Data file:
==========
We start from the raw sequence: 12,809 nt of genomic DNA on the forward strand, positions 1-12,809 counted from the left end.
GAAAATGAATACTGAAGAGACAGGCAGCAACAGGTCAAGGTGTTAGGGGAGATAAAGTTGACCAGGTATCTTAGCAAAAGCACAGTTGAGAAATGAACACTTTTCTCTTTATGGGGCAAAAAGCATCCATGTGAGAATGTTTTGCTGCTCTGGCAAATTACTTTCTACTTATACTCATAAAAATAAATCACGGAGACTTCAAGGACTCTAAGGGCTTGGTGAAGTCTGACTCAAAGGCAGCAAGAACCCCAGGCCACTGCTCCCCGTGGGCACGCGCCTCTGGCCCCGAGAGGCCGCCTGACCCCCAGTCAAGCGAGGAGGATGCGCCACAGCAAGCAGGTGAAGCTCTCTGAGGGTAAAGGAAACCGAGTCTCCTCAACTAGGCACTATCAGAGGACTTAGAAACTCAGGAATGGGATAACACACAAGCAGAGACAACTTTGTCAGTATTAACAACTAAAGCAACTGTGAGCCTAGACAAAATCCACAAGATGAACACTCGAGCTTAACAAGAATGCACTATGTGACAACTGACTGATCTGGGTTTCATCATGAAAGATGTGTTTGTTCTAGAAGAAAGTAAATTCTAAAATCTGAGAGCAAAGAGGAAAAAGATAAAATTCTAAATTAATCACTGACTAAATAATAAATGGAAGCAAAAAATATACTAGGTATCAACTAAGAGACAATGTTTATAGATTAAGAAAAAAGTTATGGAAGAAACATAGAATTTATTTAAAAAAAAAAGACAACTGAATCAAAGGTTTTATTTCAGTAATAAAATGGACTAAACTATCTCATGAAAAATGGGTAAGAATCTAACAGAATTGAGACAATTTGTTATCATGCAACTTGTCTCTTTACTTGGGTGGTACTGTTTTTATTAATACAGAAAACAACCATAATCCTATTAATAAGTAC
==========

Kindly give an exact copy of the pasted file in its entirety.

We start from the raw sequence: 12,809 nt of genomic DNA on the forward strand, positions 1-12,809 counted from the left end.
GAAAATGAATACTGAAGAGACAGGCAGCAACAGGTCAAGGTGTTAGGGGAGATAAAGTTGACCAGGTATCTTAGCAAAAGCACAGTTGAGAAATGAACACTTTTCTCTTTATGGGGCAAAAAGCATCCATGTGAGAATGTTTTGCTGCTCTGGCAAATTACTTTCTACTTATACTCATAAAAATAAATCACGGAGACTTCAAGGACTCTAAGGGCTTGGTGAAGTCTGACTCAAAGGCAGCAAGAACCCCAGGCCACTGCTCCCCGTGGGCACGCGCCTCTGGCCCCGAGAGGCCGCCTGACCCCCAGTCAAGCGAGGAGGATGCGCCACAGCAAGCAGGTGAAGCTCTCTGAGGGTAAAGGAAACCGAGTCTCCTCAACTAGGCACTATCAGAGGACTTAGAAACTCAGGAATGGGATAACACACAAGCAGAGACAACTTTGTCAGTATTAACAACTAAAGCAACTGTGAGCCTAGACAAAATCCACAAGATGAACACTCGAGCTTAACAAGAATGCACTATGTGACAACTGACTGATCTGGGTTTCATCATGAAAGATGTGTTTGTTCTAGAAGAAAGTAAATTCTAAAATCTGAGAGCAAAGAGGAAAAAGATAAAATTCTAAATTAATCACTGACTAAATAATAAATGGAAGCAAAAAATATACTAGGTATCAACTAAGAGACAATGTTTATAGATTAAGAAAAAAGTTATGGAAGAAACATAGAATTTATTTAAAAAAAAAAGACAACTGAATCAAAGGTTTTATTTCAGTAATAAAATGGACTAAACTATCTCATGAAAAATGGGTAAGAATCTAACAGAATTGAGACAATTTGTTATCATGCAACTTGTCTCTTTACTTGGGTGGTACTGTTTTTATTAATACAGAAAACAACCATAATCCTATTAATAAGTAC